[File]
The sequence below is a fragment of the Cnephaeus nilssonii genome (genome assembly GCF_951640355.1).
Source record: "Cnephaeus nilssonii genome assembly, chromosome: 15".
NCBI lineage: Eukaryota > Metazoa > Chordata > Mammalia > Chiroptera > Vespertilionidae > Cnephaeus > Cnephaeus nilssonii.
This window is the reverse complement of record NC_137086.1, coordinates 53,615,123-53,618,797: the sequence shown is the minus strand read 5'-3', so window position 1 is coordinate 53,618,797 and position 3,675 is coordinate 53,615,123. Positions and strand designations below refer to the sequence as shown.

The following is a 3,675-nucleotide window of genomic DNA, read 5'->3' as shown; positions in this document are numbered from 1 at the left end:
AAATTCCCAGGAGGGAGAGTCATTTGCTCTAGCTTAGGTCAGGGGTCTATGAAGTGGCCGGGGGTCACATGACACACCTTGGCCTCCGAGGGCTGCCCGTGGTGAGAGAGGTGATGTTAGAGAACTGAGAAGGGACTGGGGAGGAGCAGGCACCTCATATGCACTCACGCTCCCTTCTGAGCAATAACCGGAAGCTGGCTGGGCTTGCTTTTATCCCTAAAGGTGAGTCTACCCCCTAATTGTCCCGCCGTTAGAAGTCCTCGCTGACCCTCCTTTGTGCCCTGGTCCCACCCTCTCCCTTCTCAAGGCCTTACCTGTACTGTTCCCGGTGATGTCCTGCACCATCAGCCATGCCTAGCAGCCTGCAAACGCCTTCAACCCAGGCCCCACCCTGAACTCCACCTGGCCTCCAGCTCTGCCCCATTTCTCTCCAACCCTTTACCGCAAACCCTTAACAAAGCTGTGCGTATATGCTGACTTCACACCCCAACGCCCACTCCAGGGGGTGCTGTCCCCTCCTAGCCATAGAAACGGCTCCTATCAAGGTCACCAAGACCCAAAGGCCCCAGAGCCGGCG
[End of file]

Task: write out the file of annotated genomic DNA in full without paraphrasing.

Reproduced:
The sequence below is a fragment of the Cnephaeus nilssonii genome (genome assembly GCF_951640355.1).
Source record: "Cnephaeus nilssonii genome assembly, chromosome: 15".
NCBI lineage: Eukaryota > Metazoa > Chordata > Mammalia > Chiroptera > Vespertilionidae > Cnephaeus > Cnephaeus nilssonii.
This window is the reverse complement of record NC_137086.1, coordinates 53,615,123-53,618,797: the sequence shown is the minus strand read 5'-3', so window position 1 is coordinate 53,618,797 and position 3,675 is coordinate 53,615,123. Positions and strand designations below refer to the sequence as shown.

The following is a 3,675-nucleotide window of genomic DNA, read 5'->3' as shown; positions in this document are numbered from 1 at the left end:
AAATTCCCAGGAGGGAGAGTCATTTGCTCTAGCTTAGGTCAGGGGTCTATGAAGTGGCCGGGGGTCACATGACACACCTTGGCCTCCGAGGGCTGCCCGTGGTGAGAGAGGTGATGTTAGAGAACTGAGAAGGGACTGGGGAGGAGCAGGCACCTCATATGCACTCACGCTCCCTTCTGAGCAATAACCGGAAGCTGGCTGGGCTTGCTTTTATCCCTAAAGGTGAGTCTACCCCCTAATTGTCCCGCCGTTAGAAGTCCTCGCTGACCCTCCTTTGTGCCCTGGTCCCACCCTCTCCCTTCTCAAGGCCTTACCTGTACTGTTCCCGGTGATGTCCTGCACCATCAGCCATGCCTAGCAGCCTGCAAACGCCTTCAACCCAGGCCCCACCCTGAACTCCACCTGGCCTCCAGCTCTGCCCCATTTCTCTCCAACCCTTTACCGCAAACCCTTAACAAAGCTGTGCGTATATGCTGACTTCACACCCCAACGCCCACTCCAGGGGGTGCTGTCCCCTCCTAGCCATAGAAACGGCTCCTATCAAGGTCACCAAGACCCAAAGGCCCCAGAGCCGGCG